Even vegetarians get blood lust sometimes, and if you’re in that particular mood, look no further than “Edge of Darkness” for your carnivorous kicks.
Though it falls in the action-thriller category, “Edge … ” provides less bullet ballet than one would expect from a homicide-detective-out-to-uncover-dirty-secrets tale, and there’s no love/sexual angle to alleviate the gritty seriousness of it all. Suffice to say, this is not a hamburger date with a fitness-gym prelude (conveniently working off the calories plus guilt beforehand) but a sit-down steak dinner in an oak-paneled room where everything feels slightly stuffy, a little antiquated and heavy, heavy, heavy.
Not surprising really, considering the two leads. In the blue corner, a mid-50s Mel Gibson in his first acting role in something like eight years, after some unfortunate incidents involving speeding tickets and widely publicized anti-Semitic rants. In the red corner, Brit baddie Ray Winstone, best known for playing bullying, abusive, drunk and disheveled males with fists like blocks of ham (“The War Zone,” “Final Cut” and “Cold Mountain” to name a few).
The pair don’t exactly punch each other senseless, but there’s a nasty chemistry going on in the ring as they jab and shuffle and bide their time until one or the other lands that decisive blow on his opponent’s temple.
“Edge of Darkness” is an American remake of a 1985 British miniseries, and director Martin Campbell (of “Casino Royale” fame) helmed both productions. The original series starred Bob Peck and had a lot more elbow room to build suspense and psychological drama, with Cold War conspiracy themes playing mournfully in the background. The movie version is tighter, designed for modern, digitalized audiences with busy schedules and short attention spans.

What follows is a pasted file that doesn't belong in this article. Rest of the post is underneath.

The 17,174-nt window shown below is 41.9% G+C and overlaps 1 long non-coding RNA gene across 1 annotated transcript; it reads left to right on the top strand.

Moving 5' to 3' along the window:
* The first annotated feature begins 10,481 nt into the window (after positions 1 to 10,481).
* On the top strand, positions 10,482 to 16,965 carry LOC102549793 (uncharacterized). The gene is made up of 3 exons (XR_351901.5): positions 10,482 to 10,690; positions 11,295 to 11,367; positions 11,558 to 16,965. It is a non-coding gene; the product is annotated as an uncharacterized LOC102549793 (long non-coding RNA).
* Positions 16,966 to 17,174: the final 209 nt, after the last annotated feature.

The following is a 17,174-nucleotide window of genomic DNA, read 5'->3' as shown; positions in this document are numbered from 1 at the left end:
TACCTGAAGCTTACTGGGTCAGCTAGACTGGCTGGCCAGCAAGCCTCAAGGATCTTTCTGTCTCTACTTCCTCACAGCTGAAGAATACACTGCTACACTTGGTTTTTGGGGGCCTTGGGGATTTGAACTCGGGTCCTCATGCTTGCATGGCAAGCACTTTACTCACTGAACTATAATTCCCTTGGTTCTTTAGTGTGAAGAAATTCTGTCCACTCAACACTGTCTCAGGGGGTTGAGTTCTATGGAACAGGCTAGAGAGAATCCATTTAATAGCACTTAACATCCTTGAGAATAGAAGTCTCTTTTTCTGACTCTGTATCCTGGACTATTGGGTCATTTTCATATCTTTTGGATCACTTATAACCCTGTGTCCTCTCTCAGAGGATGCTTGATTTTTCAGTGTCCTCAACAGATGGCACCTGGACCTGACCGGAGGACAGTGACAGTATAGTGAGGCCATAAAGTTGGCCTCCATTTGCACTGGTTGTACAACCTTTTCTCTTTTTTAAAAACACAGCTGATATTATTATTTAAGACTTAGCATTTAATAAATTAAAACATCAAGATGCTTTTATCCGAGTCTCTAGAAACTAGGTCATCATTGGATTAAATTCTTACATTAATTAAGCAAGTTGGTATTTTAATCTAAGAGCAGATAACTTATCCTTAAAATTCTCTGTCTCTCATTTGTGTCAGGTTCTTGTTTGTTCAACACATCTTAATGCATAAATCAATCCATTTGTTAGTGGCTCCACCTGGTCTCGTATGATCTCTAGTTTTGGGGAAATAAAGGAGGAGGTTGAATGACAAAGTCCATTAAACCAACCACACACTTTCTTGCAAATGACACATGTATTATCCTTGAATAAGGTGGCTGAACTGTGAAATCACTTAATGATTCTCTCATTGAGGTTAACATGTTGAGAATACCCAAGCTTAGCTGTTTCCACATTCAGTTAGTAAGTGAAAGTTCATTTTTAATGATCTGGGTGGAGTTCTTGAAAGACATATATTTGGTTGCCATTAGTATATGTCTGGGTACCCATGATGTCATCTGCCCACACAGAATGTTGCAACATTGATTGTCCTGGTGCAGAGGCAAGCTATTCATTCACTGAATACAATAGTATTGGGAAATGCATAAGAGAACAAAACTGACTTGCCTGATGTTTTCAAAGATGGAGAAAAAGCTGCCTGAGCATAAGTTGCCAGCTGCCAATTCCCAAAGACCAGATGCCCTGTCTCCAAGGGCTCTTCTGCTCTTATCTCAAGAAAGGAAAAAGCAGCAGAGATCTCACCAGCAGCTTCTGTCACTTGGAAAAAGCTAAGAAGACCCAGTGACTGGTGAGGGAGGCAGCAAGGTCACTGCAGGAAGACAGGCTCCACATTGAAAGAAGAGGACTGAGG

Campbell seems well aware that what worked 20 years ago would not today, but there’s still a lot of baggage he has tried to smuggle over. For example, the dialogue is occasionally memorable (“You’d better decide whether you’re hanging on the cross or banging in the nails!”) but often tedious. And the action comes in fits and starts, and is lumpy and a little awkward. It enhances the realism, certainly, but realism isn’t high on the agenda these days.
Gibson plays Thomas Craven (always a dependable screen-cop name) a Boston homicide detective and lonely widower, who lives for the job and the chance of seeing his 24-year-old daughter, Emma (Bojana Novakovic), on the rare occasion when she can take time off from her nuclear-engineering job in Hanover, Connecticut.
One afternoon, Emma comes home looking ill and with a bleeding nose, so dad convinces her to go to the hospital. As they go through the door, a shot rings out in the dark and Emma is dead. Devastated but determined to discover what exactly happened and whether the shot was intended for him or his daughter, Thomas goes out on a mission of revenge.
Here, Campbell is in familiar territory, and not just because of the TV miniseries — “Casino Royale,” after all, was a dark, Jacobean tale of vengeance that totally revamped the 007 franchise. Plagued by memories of Emma, Thomas chokes back his tears and bulldozes ahead to uncover corporate scandal and government ties, with nuclear-waste issues slithering around like a bunch of deadly snakes.
This is where the story gets too close for comfort, but rather than delve too deeply into that muck, Campbell keeps Thomas focused on Emma, her death and what he can do to make her murderers suffer.
In the meantime, Winstone plays Jedburgh (which sounds like a menu item at Hooters), a government spy who may or may not be on Thomas’ side but is always hanging around, bringing bad news and telling Thomas to back off or suffer the consequences. Thomas isn’t the kind of guy to take a hint, and prefers to dispense with formalities altogether. “Did you kill my daughtah?” he growls in a somewhat overdone Boston accent, and when he’s convinced the answer is “nah,” he jumps into his “cah” and revs away. What a dad. In my book, he’s an inspiration to hard-working adult daughters everywhere.